I presented the algorithm which underlies various forms of dynamic causal modeling and which we use to estimate RNN parameters. At the core of it is an iterative computation of the posterior of the parameters of a dynamical model based on a first-order Taylor series approximation of a meta-function mapping parameter values to observations, i.e., the dynamical system is hidden in this function such that the probabilistic model does not have to care about it. This is possible, because the dynamics is assumed to be deterministic and noise only contributes at the level of observations. It can be shown that the resulting update equations for the posterior mode are equivalent with a Gauss-Newton optimisation of the log-joint probability of observations and parameters (this is MAP estimation of the parameters). Consequently, the rate of convergence of the posterior may be up to quadratic, but it is not guaranteed to increase the likelihood at every step or actually converge at all. It should work well close to an optimum (when observations are well fitted), or if the dynamics is close to linear with respect to parameters. Because the dynamical system is integrated numerically to get observation predictions and the Jacobian of the observations with respect to parameters is also obtained numerically, this algorithm may be very slow.

This algorithm is described in [60] embedded into an application to fMRI. I did not present the specifics of this application and, particularly, ignored the influence of the there defined inputs u. The derivation of the parameter posterior described above is embedded in an EM algorithm for hyperparameters on the covariance of observations. I will discuss this in a future session.

22.+29.03.2011: Stefan Kiebel

I'll present a variational Bayesian approach for localizing dipoles for MEG and EEG data [61] . This is meant as a teaching session for variational Bayes. We will go through the motivation, some of the key steps and assumptions and the detailed math for the derivation of some of the update equations.

15.02.2011: Burak Yildiz

Fiete et al. [62] investigate the reasons why birds have sparse coding in the high vocal center (HVC) for song production. It was experimentally observed that each HVC neuron fires only once during a song motif to control the RA neurons. In this paper, authors give mathematical foundation for the benefits of such mechanism to learn new songs. They conclude that learning slows down when HVC neurons are used more than once during the song motif.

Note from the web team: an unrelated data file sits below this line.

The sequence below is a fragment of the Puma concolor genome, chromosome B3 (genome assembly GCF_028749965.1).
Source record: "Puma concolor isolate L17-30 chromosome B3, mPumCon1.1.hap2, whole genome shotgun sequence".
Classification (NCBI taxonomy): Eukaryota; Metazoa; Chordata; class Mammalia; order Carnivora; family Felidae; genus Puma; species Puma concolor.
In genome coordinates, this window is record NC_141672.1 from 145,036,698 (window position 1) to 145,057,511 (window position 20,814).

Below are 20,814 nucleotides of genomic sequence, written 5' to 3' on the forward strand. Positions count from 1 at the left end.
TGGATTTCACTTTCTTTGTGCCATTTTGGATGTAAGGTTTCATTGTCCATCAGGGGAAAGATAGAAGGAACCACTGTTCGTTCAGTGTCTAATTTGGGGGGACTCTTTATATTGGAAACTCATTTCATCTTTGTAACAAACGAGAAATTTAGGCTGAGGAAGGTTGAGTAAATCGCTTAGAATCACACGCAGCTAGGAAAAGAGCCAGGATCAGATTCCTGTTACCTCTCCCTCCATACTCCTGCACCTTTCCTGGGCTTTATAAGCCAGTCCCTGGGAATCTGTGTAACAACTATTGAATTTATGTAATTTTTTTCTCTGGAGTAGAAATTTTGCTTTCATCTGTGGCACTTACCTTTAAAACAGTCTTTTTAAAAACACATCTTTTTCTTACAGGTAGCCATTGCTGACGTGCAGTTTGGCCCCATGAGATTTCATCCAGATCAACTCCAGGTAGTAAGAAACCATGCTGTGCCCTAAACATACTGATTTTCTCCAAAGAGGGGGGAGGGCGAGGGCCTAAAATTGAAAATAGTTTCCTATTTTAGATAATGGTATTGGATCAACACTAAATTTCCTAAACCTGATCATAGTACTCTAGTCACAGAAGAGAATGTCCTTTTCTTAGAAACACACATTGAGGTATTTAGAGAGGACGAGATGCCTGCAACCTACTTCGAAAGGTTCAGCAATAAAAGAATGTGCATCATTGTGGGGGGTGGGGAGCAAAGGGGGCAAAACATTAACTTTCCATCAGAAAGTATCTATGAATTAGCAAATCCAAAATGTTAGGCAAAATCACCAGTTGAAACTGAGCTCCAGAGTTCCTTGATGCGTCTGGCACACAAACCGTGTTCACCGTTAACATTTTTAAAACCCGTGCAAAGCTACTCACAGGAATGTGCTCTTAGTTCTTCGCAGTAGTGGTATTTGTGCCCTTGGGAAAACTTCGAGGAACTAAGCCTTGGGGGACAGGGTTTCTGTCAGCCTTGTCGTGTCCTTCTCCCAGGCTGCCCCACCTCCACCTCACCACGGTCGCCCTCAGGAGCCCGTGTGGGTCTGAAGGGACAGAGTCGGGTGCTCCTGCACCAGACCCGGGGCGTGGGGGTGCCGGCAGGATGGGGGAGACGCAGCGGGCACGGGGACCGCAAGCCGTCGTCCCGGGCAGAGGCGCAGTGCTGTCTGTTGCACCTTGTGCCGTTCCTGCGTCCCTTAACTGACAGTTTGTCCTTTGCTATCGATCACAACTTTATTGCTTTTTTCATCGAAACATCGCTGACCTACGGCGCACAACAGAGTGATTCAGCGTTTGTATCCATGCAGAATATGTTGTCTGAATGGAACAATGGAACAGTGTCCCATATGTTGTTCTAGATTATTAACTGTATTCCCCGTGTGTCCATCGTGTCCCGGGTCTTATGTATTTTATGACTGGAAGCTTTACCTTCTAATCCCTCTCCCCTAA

01.02.2011: Sebastian Bitzer

Sebastian presented Lazar et al. (2009) [63] as an example of the reemergence of recurrent neural network learning. While usually the RNNs in reservoir computing are fixed the authors show that it can be beneficial to update the RNN connections as well as the output connections. The learning algorithm is local, biologically motivated and based on spike-timing-dependent plasticity, intrinsic plasticity and synaptic normalisation. The units in the network are only binary.

The results in the paper show that the used learning algorithm can linearise the activity of the recurrent excitatory units with respect to the (next predicted) input symbol. Although STDP is essential to capture the sequential nature of the input patterns the homeostatic plasticity mechanisms are necessary to maintain distributed network activity and achieve good results. We presume that the architecture with an additional set of inhibitory neurons, as used here, also contributes to stable activity in the network, but this is not discussed in the paper. As a result of learning, the network exhibits sub-critical activity, i.e., when perturbed, it tends to restore its last activity pattern. Even though random networks (reservoir computing) have been shown to perform best in critical regimes, the sub-critical SORN still outperforms critical random networks. However, both network types share the necessity for sparse connections between excitatory neurons.